The Texas Methodist Foundation is suing the Lon Morris College bankruptcy estate and Texas Attorney General Greg Abbott to prevent Dawn Ragan, the college's chief restructuring officer, from liquidating five separate charitable endowments totaling $265,000 to pay Chapter 11 bankruptcy costs.
The news comes on the same day the Texas Attorney General's Office announced it is attempting to halt the upcoming Dec. 13 college auction because AG officials believe LMC may be improperly attempting to sell restricted assets that are not part of the bankruptcy estate. Lon Morris College is tentatively scheduled to start that auction at 11 a.m. Dec. 13 at McKool Smith, PC, 300 Crescent Court, 12th floor, in Dallas.
Ultimately, the lawsuit from the Texas Methodist Foundation – a domestic non-profit organization – seeks a declaration that none of the endowments are legally considered property of the bankruptcy estate of Lon Morris College.
The lawsuit, filed Nov. 6, asserts that the funds were created with the intention of furthering educational, charitable and religious endeavors of the Methodist church and "Methodism" and not to be used as financial fodder to help offset the college's liquidation costs.
Legal action on behalf of the Texas Methodist Foundation was prompted after Ragan requested they wire her $100,635.36, the principal balance of "The Faubion Funds" endowment. The lawsuit contends that in the request, Ragan stated the funds were needed to "assist in managing current liquidity constraints" and further stated any additional funding provided will be used to cover payroll, utilities, insurance and general overhead costs as well as certain marking/advertising costs," reads the lawsuit.
"As a result of the termination of the educational and religious endeavors of Lon Morris College, the executive committee of TMF ... has determined that to provide any further funds from any of the endowments to Lon Morris College would defeat the charitable intention of the endowments," the lawsuit states.
When asked to respond to these allegations, Ragan emailed the following statement to a reporter:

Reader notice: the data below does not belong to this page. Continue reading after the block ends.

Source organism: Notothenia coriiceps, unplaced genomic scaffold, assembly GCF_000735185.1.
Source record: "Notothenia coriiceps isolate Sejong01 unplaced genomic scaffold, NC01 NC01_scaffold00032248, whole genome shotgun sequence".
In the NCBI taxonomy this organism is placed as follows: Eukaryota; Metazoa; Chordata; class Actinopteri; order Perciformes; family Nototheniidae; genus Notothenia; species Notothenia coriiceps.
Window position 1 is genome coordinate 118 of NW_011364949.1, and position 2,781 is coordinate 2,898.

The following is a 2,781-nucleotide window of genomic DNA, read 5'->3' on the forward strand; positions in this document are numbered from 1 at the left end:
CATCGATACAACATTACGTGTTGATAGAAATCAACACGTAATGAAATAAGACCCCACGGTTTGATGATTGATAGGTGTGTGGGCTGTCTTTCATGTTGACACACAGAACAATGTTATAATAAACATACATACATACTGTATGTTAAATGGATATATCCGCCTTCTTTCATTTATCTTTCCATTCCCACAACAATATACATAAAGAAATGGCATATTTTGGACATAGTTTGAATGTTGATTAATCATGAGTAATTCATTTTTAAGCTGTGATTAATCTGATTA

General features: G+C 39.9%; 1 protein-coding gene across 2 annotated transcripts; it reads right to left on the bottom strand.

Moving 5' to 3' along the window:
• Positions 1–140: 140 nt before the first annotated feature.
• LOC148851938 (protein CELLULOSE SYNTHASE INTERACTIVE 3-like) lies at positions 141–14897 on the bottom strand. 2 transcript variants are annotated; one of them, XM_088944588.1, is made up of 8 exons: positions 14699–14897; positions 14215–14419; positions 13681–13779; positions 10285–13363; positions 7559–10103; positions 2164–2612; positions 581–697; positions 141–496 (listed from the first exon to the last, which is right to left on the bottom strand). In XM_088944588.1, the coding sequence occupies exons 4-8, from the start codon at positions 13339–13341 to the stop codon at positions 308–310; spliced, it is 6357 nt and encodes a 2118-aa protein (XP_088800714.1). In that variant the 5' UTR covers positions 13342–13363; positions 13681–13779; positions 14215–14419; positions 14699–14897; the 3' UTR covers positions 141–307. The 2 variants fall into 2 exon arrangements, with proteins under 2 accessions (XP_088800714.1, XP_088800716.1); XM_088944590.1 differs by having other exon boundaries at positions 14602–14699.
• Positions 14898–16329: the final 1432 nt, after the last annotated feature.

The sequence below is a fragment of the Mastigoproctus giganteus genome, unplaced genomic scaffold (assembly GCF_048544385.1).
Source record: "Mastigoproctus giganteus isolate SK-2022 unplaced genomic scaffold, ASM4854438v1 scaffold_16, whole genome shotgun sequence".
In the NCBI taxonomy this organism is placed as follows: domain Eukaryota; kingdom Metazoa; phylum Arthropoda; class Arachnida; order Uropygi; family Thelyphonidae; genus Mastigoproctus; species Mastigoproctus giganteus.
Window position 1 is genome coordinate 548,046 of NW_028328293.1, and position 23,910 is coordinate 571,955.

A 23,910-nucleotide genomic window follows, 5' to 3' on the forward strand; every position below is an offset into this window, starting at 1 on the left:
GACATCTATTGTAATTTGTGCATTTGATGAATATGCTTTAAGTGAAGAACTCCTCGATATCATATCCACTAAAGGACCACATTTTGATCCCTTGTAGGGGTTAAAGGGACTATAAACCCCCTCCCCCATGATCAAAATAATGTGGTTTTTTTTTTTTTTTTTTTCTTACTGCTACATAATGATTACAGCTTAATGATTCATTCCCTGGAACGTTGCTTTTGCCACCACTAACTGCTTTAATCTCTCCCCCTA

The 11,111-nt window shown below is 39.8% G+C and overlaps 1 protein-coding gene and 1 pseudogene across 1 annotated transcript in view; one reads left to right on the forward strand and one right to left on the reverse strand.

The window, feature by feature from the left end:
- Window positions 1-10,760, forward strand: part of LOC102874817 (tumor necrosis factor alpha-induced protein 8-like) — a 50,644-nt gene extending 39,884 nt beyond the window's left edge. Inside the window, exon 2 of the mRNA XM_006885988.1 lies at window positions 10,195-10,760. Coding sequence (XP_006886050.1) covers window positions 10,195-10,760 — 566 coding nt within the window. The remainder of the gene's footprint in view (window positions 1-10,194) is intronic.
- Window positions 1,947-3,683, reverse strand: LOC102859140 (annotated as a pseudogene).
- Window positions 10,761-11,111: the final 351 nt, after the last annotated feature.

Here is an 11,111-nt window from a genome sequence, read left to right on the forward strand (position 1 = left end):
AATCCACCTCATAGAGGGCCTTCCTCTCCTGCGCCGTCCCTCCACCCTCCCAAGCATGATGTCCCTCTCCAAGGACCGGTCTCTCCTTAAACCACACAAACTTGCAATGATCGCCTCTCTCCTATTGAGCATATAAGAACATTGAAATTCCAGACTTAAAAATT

"The college has been the recipient of many gifts over time, and some of those gifts have been restricted, and some have not," she wrote. "Mone-tary gifts are generally held at various foundations that manage the investment of those funds, which then remit earnings or other distributions to the College periodically. The debtor has been seeking to obtain unrestricted funds to be used to help pay its debts, in particular the unpaid employee wages as well as unsecured creditors such as local vendors and suppliers."
Tom Kelley, Texas Attorney General's Office spokesman did not immediately have a response to the ATF complaint on Friday, but said his office will be filing an answer to it in the next seven days.
This Eastern District lawsuit is the second major legal challenge to the manner in which the college has managed its endowments in the wake of bankruptcy.
The first came when a representative of the Texas Attorney General's Office an-nounced an investigation into a missing $1.3 million from an endowment that should have reverted to Sam Houston State University after LMC declared bankruptcy. Dr. Miles McCall, college president from July 2005 until he resigned May 24, was questioned regarding management of the en-dowment, according to officials and court documents.
In her response, Ragan also addressed the Texas Attorney General's investigation, about which she initially declined comment. This $1.3 million endowment was created by Rusk native Dr. James “Jimmie” Duncan Long, an educator, philanthropist and Lon Morris College grad.
"Money from the Long endowment was given primarily for the library, but also included a provision that the school could invest those funds as it saw fit, and since the money was earning less than 1 percent at the time, it is my understanding the decision was made to further invest in the school and ongoing improvements," Ragan wrote. "The funds are not missing, but the question is whether they were spent appropriately. We are cooperating with the Attorney General’s office in their investigation, as well as conducting a parallel investigation ourselves. These actions happened long ago well in advance of any sale or liquidation process."
A copy of the Texas Methodist Foundation lawsuit was provided by Austin Attorney Kell C. Mercer, who declined further comment on the matter.
Each of the following endowments is held and administrated by TMF:
• The Faubion Endow-ment Fund, created by Last Will and Testament on May 21, 1996, with a current appropriate principal balance relevant to Lon Morris College of $102,261.25.
• The Buel N. Kiker and Rhena N. Kiker Memorial Fund created by Trust Agreement on June 29, 1989, with a current appraiser Principal balance relevant to LMC of $102,906.87.
• The Herbert E. Dishman and Family Trust; created by Trust Agreement on July 2, 1968, with a current approximate principal balance relevant to LMC of $50,444.67
• The Donald G. and Marjorie L. Willis Fund, created by Trust Agree-ment on January 12, 1989, with a current approximately principal balance relevant to LMC of $4,161.79.
• The JL "Bo" Wilson Scholarship Fund, created in December 1976; with a current approximate principal balance relevant to LMC of $10,090.23.
Texas Methodist Foundation contends LMC restructuring officer wants to liquidate five charitable endowments
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